plantain plant
Brittany Hambleton
Brittany Hambleton
March 5, 2024 ·  4 min read

Why Knowing How to Use Plantain Is Like Carrying a First Aid Kit Around in Your Pocket

You’ve likely seen plantain weed growing all over the place- through cracks in the sidewalk, at the base of fences, and along roadways. You may have even spent an afternoon pulling them out of your lawn and front walkway.

This ubiquitous weed can seem like an annoyance, but you might not want to be so quick to dismiss it. Plantain weed has been used for centuries in traditional medicine and could have some practical applications in your own home.

History of the Plantain Weed

Plantain weed is also known as Plantago major L., or broadleaf plantain. It is native to northern and central Asia and Europe, and ancient Anglo-Saxon people called it “the mother of all herbs”. Early colonists favored the plant as a natural healing remedy and brought it with them to North America.

Because it often grew along well-worn footpaths, the Native Americans often referred to plantain as “white man’s foot”. The Indigenous peoples of North America adopted many of the European uses for the herb, of which there were plenty [1].

For centuries, people have used plantain to treat a variety of health issues, including:

  1. Wounds
  2. Skin diseases 
  3. Respiratory illnesses
  4. Digestive issues
  5. Problems with reproduction 
  6. Problems with circulation 
  7. Cancer
  8. To provide pain relief
  9. To fight infections [2].

Indigenous Americans used plantain weed to draw out the poison of a rattlesnake bite, to soothe muscle or joint pain, to treat battle wounds, and even as an eyewash. They also included the fresh young leaves and seeds in their diet [1].

Medicinal Uses for Plantain Weed

There are several types of plantain weed. The two most common are P. major, which is useful topically for wound healing, and P. lanceolata, which has a multitude of internal uses [3]. While we no longer use this plant to the same extent as the early settlers and Indigenous Americans, it can still provide many of the same benefits. They are as follows:


Studies show that the leaves of the plantain weed contain several anti-inflammatory compounds, including flavonoids, terpenoids, glycosides, and tannins [4].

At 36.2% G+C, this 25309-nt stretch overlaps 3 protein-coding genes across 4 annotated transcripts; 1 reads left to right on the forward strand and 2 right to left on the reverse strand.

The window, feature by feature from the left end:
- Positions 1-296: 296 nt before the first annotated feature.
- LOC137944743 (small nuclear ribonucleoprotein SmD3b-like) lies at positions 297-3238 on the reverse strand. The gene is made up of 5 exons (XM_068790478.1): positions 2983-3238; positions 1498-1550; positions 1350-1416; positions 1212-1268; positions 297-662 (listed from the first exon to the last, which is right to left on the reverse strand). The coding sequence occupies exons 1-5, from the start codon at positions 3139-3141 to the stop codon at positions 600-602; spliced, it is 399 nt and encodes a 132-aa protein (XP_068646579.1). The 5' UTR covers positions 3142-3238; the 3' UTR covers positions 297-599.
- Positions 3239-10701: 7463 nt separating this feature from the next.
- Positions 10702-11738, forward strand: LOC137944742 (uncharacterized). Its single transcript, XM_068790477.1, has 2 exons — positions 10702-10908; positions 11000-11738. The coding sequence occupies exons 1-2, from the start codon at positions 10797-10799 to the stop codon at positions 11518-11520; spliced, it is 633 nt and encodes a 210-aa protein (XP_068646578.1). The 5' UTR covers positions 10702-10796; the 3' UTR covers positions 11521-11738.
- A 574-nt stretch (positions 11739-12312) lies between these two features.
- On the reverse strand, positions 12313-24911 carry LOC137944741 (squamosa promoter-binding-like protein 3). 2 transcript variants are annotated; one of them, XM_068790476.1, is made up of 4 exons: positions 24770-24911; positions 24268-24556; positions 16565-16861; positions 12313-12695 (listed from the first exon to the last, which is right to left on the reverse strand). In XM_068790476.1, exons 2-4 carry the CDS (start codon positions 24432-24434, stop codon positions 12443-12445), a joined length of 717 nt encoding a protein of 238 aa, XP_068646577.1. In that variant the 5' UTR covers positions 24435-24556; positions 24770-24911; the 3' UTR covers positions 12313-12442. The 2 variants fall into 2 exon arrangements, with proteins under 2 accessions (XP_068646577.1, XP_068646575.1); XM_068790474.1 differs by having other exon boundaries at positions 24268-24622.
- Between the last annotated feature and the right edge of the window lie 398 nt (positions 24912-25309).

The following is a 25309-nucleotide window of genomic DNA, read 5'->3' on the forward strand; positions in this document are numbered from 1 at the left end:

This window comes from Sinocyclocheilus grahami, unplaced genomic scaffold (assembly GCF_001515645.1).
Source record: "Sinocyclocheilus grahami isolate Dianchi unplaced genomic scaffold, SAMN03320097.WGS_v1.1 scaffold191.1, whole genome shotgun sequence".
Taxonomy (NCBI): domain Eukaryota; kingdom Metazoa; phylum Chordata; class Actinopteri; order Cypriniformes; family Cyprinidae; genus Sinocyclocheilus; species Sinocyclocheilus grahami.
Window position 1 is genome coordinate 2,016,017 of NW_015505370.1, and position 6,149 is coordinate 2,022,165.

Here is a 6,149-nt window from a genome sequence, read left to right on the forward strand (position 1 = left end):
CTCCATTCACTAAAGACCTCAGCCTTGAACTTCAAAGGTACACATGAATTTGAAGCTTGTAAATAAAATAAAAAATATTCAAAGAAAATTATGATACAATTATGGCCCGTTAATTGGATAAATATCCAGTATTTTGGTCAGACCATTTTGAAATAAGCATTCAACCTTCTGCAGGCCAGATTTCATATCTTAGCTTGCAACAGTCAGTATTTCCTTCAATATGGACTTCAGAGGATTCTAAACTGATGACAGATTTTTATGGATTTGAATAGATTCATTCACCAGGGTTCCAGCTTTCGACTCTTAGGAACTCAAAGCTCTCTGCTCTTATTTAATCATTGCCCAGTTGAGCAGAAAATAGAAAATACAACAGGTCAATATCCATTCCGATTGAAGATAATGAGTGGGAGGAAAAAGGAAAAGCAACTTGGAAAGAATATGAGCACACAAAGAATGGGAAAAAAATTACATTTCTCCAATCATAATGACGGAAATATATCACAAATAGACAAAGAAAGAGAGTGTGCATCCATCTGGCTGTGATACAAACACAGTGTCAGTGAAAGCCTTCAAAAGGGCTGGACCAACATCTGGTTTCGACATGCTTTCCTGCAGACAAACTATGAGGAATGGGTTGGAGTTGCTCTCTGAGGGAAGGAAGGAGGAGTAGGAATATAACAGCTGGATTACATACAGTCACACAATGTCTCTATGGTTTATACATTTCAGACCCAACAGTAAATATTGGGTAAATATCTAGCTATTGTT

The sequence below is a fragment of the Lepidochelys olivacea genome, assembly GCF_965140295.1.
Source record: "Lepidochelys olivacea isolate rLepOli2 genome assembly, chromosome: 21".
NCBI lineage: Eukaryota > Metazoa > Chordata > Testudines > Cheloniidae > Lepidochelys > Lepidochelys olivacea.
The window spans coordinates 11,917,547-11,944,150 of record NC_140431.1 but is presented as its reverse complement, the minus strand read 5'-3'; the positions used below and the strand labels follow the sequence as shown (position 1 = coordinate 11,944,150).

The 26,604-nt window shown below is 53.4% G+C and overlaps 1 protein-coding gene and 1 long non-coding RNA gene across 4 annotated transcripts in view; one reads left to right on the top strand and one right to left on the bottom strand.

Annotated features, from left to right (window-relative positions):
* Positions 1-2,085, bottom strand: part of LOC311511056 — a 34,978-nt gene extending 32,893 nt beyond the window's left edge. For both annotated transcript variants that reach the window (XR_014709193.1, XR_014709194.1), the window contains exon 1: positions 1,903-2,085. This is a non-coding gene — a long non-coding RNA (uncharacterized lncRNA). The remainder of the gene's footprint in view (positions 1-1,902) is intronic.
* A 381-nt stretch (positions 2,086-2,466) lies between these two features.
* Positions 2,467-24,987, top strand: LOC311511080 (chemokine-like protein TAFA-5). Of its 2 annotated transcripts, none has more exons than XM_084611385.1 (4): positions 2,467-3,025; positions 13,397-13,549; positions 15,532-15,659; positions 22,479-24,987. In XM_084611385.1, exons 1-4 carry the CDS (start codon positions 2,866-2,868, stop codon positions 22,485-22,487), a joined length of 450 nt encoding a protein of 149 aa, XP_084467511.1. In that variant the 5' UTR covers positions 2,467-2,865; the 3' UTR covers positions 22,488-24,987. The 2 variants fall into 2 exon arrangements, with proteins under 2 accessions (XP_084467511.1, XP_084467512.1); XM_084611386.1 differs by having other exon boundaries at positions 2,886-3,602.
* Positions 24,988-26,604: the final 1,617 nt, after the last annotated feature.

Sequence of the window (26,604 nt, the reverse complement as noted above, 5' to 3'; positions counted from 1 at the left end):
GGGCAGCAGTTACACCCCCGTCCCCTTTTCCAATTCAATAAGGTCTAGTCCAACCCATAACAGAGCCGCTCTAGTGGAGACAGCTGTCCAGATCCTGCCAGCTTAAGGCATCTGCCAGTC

Animal and test-tube studies suggest that the seeds of the plantain weed may decrease several markers of inflammation. They have also shown to slow the growth of cancer cells. Scientists have not evaluated these effects in humans, however, so you should not attempt to use plantain as a cancer remedy [5].

Wound Healing

In one animal study, scientists showed that applying plantain weed extract to wounds helped them to heal faster compared to a control group. This may be due to its anti-inflammatory properties, or its ability to reduce pain [6].

Digestive Support

The seeds of the plantain weed contain a type of fiber called psyllium. Psyllium absorbs water as it moves through your digestive tract, acting as a natural laxative [7]. The leaves, on the other hand, may promote bowel regularity and help treat diarrhea by slowing the movement of your digestive tract [8].

Most of the research specifically relating to plantain weed has only been conducted on animals, so more human research is needed.

Read: 7 of Nature’s Most Powerful Antibiotics

Side Effects to Plantain Weed

Most healthy adults should be able to tolerate plantain without any issues. That being said, there are some potential side effects to watch out for, including:

  • Nausea
  • Vomiting
  • Diarrhea
  • Bloating
  • Gas
  • Skin reactions

Higher doses could trigger more serious allergic reactions that could result in anaphylaxis. For this reason, you should start with small doses of the plant and wait to see how your body reacts to it before increasing your dose [8].

Read: 15 Medicinal Plants That Can Easily Be Grown In Your Yard

How to Identify Plantain Weed

Plantain weed is identifiable by its broad green leaves that are oval to egg-shaped. The leaves grow in a rosette, with thick stems that meet at a base. The leaves can be anywhere from five to thirty centimeters in length. When you break the stems, you will see string-like veins, similar to those that are present in celery.

The plant has flowers that look like compact spikes. They grow on erect, leafless stalks, and each spike is about the size of a pencil. Its tiny, greenish flowers give it a coarsely granular texture [9].

This video gives an excellent overview of what to look for so you know you’ve got a plantain weed, and not something else.

More than Just a Weed

Although it doesn’t look like much, the plantain weed has a variety of uses to address many common health complaints. Although our ancestors used the plant extensively centuries ago, herbal remedies have largely been abandoned in favor of modern medicine.

An increasing number of people, however, are becoming more interested in how we can use nature to improve our health. As such, more studies assessing the uses of plantain, as well as many other plants, may begin to emerge.

Including plantain in your diet may provide certain health benefits, and will likely not cause any harm. It is important to remember, however that if you have any serious health concerns you should talk to a doctor.

Keep Reading: What Weeds Tell You About Your Soil